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How Churchill 'starved' India

Discussion in 'World Affairs' started by Molawchai, Oct 29, 2010.

  1. Molawchai

    Molawchai BANNED

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    How Churchill 'starved' India
    28 October 2010

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    It is 1943, the peak of the Second World War. The place is London. The British War Cabinet is holding meetings on a famine sweeping its troubled colony, India. Millions of natives mainly in eastern Bengal, are starving. Leopold Amery, secretary of state for India, and Field Marshal Sir Archibald Wavell, soon to be appointed the new viceroy of India, are deliberating how to ship more food to the colony. But the irascible Prime Minister Winston Churchill is coming in their way.

    "Apparently it is more important to save the Greeks and liberated countries than the Indians and there is reluctance either to provide shipping or to reduce stocks in this country," writes Sir Wavell in his account of the meetings. Mr Amery is more direct. "Winston may be right in saying that the starvation of anyhow under-fed Bengalis is less serious than sturdy Greeks, but he makes no sufficient allowance for the sense of Empire responsibility in this country," he writes.

    Some three million Indians died in the famine of 1943. The majority of the deaths were in Bengal. In a shocking new book, Churchill's Secret War, journalist Madhusree Mukherjee blames Mr Churchill's policies for being largely responsible for one of the worst famines in India's history. It is a gripping and scholarly investigation into what must count as one of the most shameful chapters in the history of the Empire.

    The scarcity, Mukherjee writes, was caused by large-scale exports of food from India for use in the war theatres and consumption in Britain - India exported more than 70,000 tonnes of rice between January and July 1943, even as the famine set in. This would have kept nearly 400,000 people alive for a full year. Mr Churchill turned down fervent pleas to export food to India citing a shortage of ships - this when shiploads of Australian wheat, for example, would pass by India to be stored for future consumption in Europe. As imports dropped, prices shot up and hoarders made a killing. Mr Churchill also pushed a scorched earth policy - which went by the sinister name of Denial Policy - in coastal Bengal where the colonisers feared the Japanese would land. So authorities removed boats (the lifeline of the region) and the police destroyed and seized rice stocks.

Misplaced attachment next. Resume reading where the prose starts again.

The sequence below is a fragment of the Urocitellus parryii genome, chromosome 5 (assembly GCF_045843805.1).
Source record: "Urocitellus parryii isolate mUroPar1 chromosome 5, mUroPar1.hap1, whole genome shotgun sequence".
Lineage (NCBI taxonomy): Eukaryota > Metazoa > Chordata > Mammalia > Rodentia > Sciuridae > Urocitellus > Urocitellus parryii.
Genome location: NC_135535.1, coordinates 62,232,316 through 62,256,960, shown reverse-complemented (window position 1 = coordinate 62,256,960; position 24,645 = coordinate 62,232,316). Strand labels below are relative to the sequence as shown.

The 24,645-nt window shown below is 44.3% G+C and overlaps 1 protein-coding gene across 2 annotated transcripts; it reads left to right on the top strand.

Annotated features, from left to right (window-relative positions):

Mukherjee tracks down some of the survivors of the famine and paints a chilling tale of the effects of hunger and deprivation. Parents dumped their starving children into rivers and wells. Many took their lives by throwing themselves in front of trains. Starving people begged for the starchy water in which rice had been boiled. Children ate leaves and vines, yam stems and grass. People were too weak even to cremate their loved ones. "No one had the strength to perform rites," a survivor tells Mukherjee. Dogs and jackals feasted on piles of dead bodies in Bengal's villages. The ones who got away were men who migrated to Calcutta for jobs and women who turned to prostitution to feed their families. "Mothers had turned into murderers, village belles into whores, fathers into traffickers of daughters," writes Mukherjee.

    The famine ended at the end of the year when survivors harvested their rice crop. The first shipments of barley and wheat reached those in need only in November, by which time tens of thousands had already perished. Throughout the autumn of 1943, the United Kingdom's food and raw materials stockpile for its 47 million people - 14 million fewer than that of Bengal - swelled to 18.5m tonnes.